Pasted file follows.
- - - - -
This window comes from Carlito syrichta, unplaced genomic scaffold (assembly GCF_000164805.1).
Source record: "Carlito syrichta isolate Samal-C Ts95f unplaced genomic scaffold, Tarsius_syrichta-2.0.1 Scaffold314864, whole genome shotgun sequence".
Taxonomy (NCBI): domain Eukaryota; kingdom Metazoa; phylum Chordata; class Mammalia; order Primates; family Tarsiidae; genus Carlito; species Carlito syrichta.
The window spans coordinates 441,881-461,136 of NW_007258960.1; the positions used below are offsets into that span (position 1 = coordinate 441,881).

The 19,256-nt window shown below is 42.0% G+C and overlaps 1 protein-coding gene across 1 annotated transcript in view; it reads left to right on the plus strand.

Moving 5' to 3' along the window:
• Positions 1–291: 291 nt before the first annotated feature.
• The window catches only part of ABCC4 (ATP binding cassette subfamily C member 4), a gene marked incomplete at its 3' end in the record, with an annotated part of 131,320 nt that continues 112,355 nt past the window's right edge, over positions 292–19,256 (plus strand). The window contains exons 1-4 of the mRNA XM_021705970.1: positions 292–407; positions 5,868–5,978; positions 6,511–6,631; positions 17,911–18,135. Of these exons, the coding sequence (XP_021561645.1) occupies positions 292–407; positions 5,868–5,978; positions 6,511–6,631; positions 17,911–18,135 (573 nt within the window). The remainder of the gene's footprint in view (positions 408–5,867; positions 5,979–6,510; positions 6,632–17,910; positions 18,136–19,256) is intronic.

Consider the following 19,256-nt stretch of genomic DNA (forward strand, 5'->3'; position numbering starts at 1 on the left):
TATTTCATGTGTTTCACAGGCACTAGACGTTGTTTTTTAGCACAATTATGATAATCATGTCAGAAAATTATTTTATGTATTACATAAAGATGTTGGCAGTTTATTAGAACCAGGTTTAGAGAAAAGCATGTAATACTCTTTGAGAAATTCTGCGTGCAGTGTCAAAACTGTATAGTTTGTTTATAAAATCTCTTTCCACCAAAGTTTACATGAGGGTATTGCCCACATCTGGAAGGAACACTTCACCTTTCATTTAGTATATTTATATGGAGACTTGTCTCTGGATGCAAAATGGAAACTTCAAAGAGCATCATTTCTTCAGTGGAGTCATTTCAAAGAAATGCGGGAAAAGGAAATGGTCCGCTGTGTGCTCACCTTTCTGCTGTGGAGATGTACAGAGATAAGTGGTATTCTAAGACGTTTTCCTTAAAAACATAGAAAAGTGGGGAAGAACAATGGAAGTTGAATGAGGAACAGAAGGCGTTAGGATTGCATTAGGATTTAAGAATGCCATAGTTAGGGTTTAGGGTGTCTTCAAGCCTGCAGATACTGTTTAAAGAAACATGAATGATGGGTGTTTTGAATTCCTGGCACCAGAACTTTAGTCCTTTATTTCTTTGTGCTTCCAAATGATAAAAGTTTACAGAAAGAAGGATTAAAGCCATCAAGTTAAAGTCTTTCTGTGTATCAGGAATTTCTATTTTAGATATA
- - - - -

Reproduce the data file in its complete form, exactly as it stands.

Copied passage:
This window comes from Carlito syrichta, unplaced genomic scaffold (assembly GCF_000164805.1).
Source record: "Carlito syrichta isolate Samal-C Ts95f unplaced genomic scaffold, Tarsius_syrichta-2.0.1 Scaffold314864, whole genome shotgun sequence".
Taxonomy (NCBI): domain Eukaryota; kingdom Metazoa; phylum Chordata; class Mammalia; order Primates; family Tarsiidae; genus Carlito; species Carlito syrichta.
The window spans coordinates 441,881-461,136 of NW_007258960.1; the positions used below are offsets into that span (position 1 = coordinate 441,881).

The 19,256-nt window shown below is 42.0% G+C and overlaps 1 protein-coding gene across 1 annotated transcript in view; it reads left to right on the plus strand.

Moving 5' to 3' along the window:
• Positions 1–291: 291 nt before the first annotated feature.
• The window catches only part of ABCC4 (ATP binding cassette subfamily C member 4), a gene marked incomplete at its 3' end in the record, with an annotated part of 131,320 nt that continues 112,355 nt past the window's right edge, over positions 292–19,256 (plus strand). The window contains exons 1-4 of the mRNA XM_021705970.1: positions 292–407; positions 5,868–5,978; positions 6,511–6,631; positions 17,911–18,135. Of these exons, the coding sequence (XP_021561645.1) occupies positions 292–407; positions 5,868–5,978; positions 6,511–6,631; positions 17,911–18,135 (573 nt within the window). The remainder of the gene's footprint in view (positions 408–5,867; positions 5,979–6,510; positions 6,632–17,910; positions 18,136–19,256) is intronic.

Consider the following 19,256-nt stretch of genomic DNA (forward strand, 5'->3'; position numbering starts at 1 on the left):
TATTTCATGTGTTTCACAGGCACTAGACGTTGTTTTTTAGCACAATTATGATAATCATGTCAGAAAATTATTTTATGTATTACATAAAGATGTTGGCAGTTTATTAGAACCAGGTTTAGAGAAAAGCATGTAATACTCTTTGAGAAATTCTGCGTGCAGTGTCAAAACTGTATAGTTTGTTTATAAAATCTCTTTCCACCAAAGTTTACATGAGGGTATTGCCCACATCTGGAAGGAACACTTCACCTTTCATTTAGTATATTTATATGGAGACTTGTCTCTGGATGCAAAATGGAAACTTCAAAGAGCATCATTTCTTCAGTGGAGTCATTTCAAAGAAATGCGGGAAAAGGAAATGGTCCGCTGTGTGCTCACCTTTCTGCTGTGGAGATGTACAGAGATAAGTGGTATTCTAAGACGTTTTCCTTAAAAACATAGAAAAGTGGGGAAGAACAATGGAAGTTGAATGAGGAACAGAAGGCGTTAGGATTGCATTAGGATTTAAGAATGCCATAGTTAGGGTTTAGGGTGTCTTCAAGCCTGCAGATACTGTTTAAAGAAACATGAATGATGGGTGTTTTGAATTCCTGGCACCAGAACTTTAGTCCTTTATTTCTTTGTGCTTCCAAATGATAAAAGTTTACAGAAAGAAGGATTAAAGCCATCAAGTTAAAGTCTTTCTGTGTATCAGGAATTTCTATTTTAGATATA